My final rating is a 9/10
  • LocqueLocque Escaped from a Namur prison
    edited July 2020 Posts: 262
    I've always preferred Bond movies that deviate from the formula, that dare to take the franchise down new paths.
    The madman-with-a-bomb plot was fun in Goldfinger, but after a dozen or so movies that end with Bond disarming a nuclear device in the nick of time, it gets pretty stale.

    Licence to Kill is probably the film that veers the furthest from what you'd expect a Bond movie to be. Bond disobeying orders and going rogue to avenge a friend, it is a gritty, violent tale of revenge, with few of the winks and nods you'd find in the previous films. But just when you think it starts to feel like a generic eighties action flick, out of nowhere the writers throw in a bunch of ninjas to remind you that, yes, you are indeed watching a Bond movie.

    While Bond girl Talisa Soto clearly wasn't cast for her thespian abilities, there are some great performances here: Robert Davi creates one of the best villains of the series: charming, yet menacing; intelligent yet unpredictable. While he may be more grounded in reality than some of the over-the-top bad guys of the past, he's just as memorable, if not more so.
    Anthony Zerbe and a very young Benicio del Toro are also very good as henchmen/underlings and Timothy Dalton himself is a lot better here than in The Living Daylights: he's more confident, more at ease in the role and it helps that the writers have figured out they shouldn't give him Roger Moore style one-liners.

    The movie culminates in a meticulously planned, choreographed, and executed chase sequence, a mechanical ballet starring four trucks, two cars, and an aeroplane. It is truly one of the best chases in the series, if not movie history.

    While I consider Licence to Kill a franchise highlight, general audience didn't seem to take to the new direction and it was, and still is, the least profitable Bond movie in the series.
    So, after six years of legal battles resulting from the bankruptcy of MGM, Eon would cast a new Bond; a funnier, more lighthearted Bond, who could do Roger Moore style one-liners and who'd once again be up against madmen-with-a-bomb.
  • SeveSeve The island of Lemoy
    edited November 2021 Posts: 357
    As time passes the more I seem to enjoy LTK, which eliminates the silly moments that often spoilt my enjoyment of the Moore era, and were still somewhat in evidence during TLD. Overall the action is still not entirely "realistic", because that's not what James Bond movies are about, but it does contain some more "gritty" moments, which are a welcome addition in my opinion.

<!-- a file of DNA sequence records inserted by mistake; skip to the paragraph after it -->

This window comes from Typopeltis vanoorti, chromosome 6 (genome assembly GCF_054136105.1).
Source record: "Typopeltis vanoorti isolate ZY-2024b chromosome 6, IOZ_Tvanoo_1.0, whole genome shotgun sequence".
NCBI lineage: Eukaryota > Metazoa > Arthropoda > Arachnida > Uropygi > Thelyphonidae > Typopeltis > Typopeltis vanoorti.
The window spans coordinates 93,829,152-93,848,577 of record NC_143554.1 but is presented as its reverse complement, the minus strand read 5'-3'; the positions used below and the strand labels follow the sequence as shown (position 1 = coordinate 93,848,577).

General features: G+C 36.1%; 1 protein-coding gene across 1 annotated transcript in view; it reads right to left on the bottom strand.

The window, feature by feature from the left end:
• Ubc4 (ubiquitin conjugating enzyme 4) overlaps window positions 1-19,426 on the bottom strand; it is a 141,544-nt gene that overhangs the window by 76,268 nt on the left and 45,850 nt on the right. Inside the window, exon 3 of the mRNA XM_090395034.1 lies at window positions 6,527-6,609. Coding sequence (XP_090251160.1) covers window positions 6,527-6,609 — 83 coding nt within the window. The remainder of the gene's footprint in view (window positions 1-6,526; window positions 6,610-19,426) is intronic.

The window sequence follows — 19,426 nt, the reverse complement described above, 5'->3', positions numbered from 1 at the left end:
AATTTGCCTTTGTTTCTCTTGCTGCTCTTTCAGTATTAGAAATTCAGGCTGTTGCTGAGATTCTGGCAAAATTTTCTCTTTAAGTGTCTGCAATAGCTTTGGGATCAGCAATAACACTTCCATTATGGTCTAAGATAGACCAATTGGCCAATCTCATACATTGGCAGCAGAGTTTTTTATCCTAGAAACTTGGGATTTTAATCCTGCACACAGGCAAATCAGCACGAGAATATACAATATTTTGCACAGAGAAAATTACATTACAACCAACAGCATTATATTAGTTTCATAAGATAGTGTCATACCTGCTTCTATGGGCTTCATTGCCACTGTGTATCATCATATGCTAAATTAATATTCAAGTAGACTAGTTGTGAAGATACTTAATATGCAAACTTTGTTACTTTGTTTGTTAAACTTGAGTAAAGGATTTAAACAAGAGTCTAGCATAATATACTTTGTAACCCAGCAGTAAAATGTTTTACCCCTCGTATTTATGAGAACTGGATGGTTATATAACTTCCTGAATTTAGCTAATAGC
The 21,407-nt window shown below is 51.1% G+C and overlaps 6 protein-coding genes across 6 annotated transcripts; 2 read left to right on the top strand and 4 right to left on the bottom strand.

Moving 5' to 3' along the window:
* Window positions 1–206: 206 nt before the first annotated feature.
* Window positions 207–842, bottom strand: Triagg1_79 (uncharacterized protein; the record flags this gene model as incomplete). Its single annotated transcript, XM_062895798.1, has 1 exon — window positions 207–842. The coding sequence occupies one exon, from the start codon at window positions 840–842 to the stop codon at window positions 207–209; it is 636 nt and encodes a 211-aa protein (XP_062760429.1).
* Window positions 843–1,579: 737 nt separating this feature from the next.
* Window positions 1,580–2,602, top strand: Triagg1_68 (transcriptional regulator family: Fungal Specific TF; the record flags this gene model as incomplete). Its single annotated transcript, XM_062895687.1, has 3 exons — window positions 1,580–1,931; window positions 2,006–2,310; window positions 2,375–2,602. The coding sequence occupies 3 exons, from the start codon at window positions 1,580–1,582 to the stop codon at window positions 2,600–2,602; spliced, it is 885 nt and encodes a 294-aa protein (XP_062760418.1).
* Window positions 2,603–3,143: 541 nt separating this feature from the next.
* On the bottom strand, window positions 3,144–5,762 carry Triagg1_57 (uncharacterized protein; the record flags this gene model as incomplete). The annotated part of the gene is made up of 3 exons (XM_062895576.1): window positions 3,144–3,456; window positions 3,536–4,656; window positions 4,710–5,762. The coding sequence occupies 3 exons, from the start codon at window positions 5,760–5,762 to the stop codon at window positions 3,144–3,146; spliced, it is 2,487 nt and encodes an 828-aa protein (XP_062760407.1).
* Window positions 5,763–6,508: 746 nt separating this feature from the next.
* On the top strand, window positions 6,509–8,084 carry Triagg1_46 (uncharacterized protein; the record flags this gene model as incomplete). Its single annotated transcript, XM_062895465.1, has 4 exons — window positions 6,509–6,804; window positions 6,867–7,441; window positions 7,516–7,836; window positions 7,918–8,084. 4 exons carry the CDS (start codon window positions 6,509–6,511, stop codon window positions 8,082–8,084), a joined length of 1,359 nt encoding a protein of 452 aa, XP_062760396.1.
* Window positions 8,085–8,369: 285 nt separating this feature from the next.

This time around I watched the Dalton movies with my Mum and now she rates him second only to Connery, although she loves Roger, from his days as the Saint, and also likes PB (Lazenby not so much).

    I enjoyed the whole wedding related opening, which ends with a very James Bond flourish, triumphally parachuting into the ceremony after capturing the villain

    Some decent action around the research centre, although I think they could have added a few actual living larvae/maggots into the food draw mix, as the fake ones looked very fake, all moving up and down in unison like popcorn, rather than wriggling independently in that way which makes your skin crawl. I mean, how expensive can real larvae/maggots be?

    Then (shock, horror) Bond goes rogue... but not so rogue that he doesn't still get support from Moneypenny and Q. In fact this must be the high water mark of Desmond Llewelyn's incarnation of Q, as he helps out on the mission as well as supplying equipment.

    More good work in and around the Wavecrest, where rogue Bond acquires a bankroll to fund his operations, and even the battle in the Florida bar seemed better to me this time around.

    Suitably luxurious bank and hotel in Isthmus City. Bond tries his hand at Blackjack? Why not, it's quite similar to Baccarrat in it's basic principles. Bond the sniper makes another appearance, Dalton seemed keen to put more emphasis on this aspect of the character.

    The villains mansion is spectacular (Villa Arabesque in Acapulco) and his main lair (Otomi Ceremonial Centre in Mexico) is also outstanding, if somewhat under used? Also it was destroyed way too easily, I mean, Bond throws a couple of beakers of petrol about and the whole place goes up? I know it's a Bond movie, but even so, it should take a little bit more than that?

    Great final truck chase, apart from one spell breaking moment of silliness worthy of "Rog Bond", namely the truck wheelie through the fire.

    IMO Robert Davi is one of the better Bond villains and gets plenty of scope to demonstrate the depths of his evil and cruelty, so we don't have to take it on faith, and he meets a suitably gruesome end.